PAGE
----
I'm not fond of the term “friends with benefits.” I prefer, “Someone I'm sleeping with,” or “a lover.” My terminology suggests what people have been doing since God created penises and vaginas: Enjoying each other sexually and romantically without any social commitments. When all parties are evolved adults, it can be a very satisfying arrangement. But it is rarely without its complications. To keep weirdness and heartbreak at bay, play by these rules:
1. Understand what a lover is. A lover is not your boyfriend or a possible husband. He is a lover. Your arrangement is between the two of you, for mutual enjoyment — whether physical, intellectual, emotional or all of the above. It is not a public relationship.
2. Your kids, friends and family do not meet your lover. He is not a social media connection or mention. See above.
3. No sneaking him into the house when your kids are asleep. I will write a separate post on this, but suffice it to say here that is a very bad idea and I will judge you for it.
4. Don't call him when your refrigerator breaks or you have a bad day at work. He is not your support system. That is a boyfriend. That is not this guy.
5. Relationship rules do not apply. Texting the next day and remembering birthdays are not the domain of an affair. Nor is monogamy. You are not entitled to get pissy if these things do not transpire.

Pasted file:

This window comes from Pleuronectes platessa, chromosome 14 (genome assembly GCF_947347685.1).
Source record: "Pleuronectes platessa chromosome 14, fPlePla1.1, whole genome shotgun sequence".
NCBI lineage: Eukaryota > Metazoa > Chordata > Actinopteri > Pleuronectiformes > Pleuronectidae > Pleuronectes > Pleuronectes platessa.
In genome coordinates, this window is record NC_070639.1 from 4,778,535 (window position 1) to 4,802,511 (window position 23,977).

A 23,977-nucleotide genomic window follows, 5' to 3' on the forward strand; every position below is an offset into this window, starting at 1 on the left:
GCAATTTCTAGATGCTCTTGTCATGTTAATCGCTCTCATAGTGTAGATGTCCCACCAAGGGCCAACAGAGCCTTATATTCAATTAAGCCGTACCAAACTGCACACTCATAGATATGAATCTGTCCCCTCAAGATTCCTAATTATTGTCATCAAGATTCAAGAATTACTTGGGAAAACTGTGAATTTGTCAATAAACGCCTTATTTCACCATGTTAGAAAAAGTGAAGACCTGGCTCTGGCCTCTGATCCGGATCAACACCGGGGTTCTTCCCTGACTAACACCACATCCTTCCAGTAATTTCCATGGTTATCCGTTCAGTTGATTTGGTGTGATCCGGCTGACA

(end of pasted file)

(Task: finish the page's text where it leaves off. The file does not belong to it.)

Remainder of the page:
6. Have fun. This is supposed to be a delightful arrangement. When it becomes abusive or tormented, get out.
7. Accept it for what it is. A lover is not someone you are trying to manipulate into a serious relationship. You mutually chose this arrangement because of any number of reasons: you have sexual chemistry but do not fit into one another's lives, or you need one another's companionship but are both otherwise not interested in a serious commitment.
8. Leave the door open to more. This is something that you do within yourself (i.e. do not discuss it with him). But reasons to have a friend with benefits is that you do not have the emotional bandwidth to devote to another person, you are terrified of commitment, or one of you is otherwise entangled in another romantic situation. But people change. Life changes. Time and place have a way of doing a number on us. Be open to the possibility that you and this man could be more.
Emma Johnson is a veteran money journalist, noted blogger, bestselling author and an host of the award-winning podcast, Like a Mother with Emma Johnson. A former Associated Press Financial Wire reporter and MSN Money columnist, Emma has written for the New York Times, Wall Street Journal, Forbes, Glamour, Oprah.com, U.S. News, Parenting, USA Today and others. Her #1 bestseller, The Kickass Single Mom (Penguin), was named to the New York Post's ‘Must Read” list.
Emma regularly comments on issues of modern families, gender equality, divorce, sex and motherhood for outlets like CNN, Headline News, New York Times, Wall Street Journal, Fox & Friends, CNBC, NPR, TIME, MONEY, O, The Oprah Magazine and The Doctors. She was named Parents magazine’s “Best of the Web,” “Top 15 Personal Finance Podcasts” by U.S. News, and a “Most Eligible New Yorker” by New York Observer.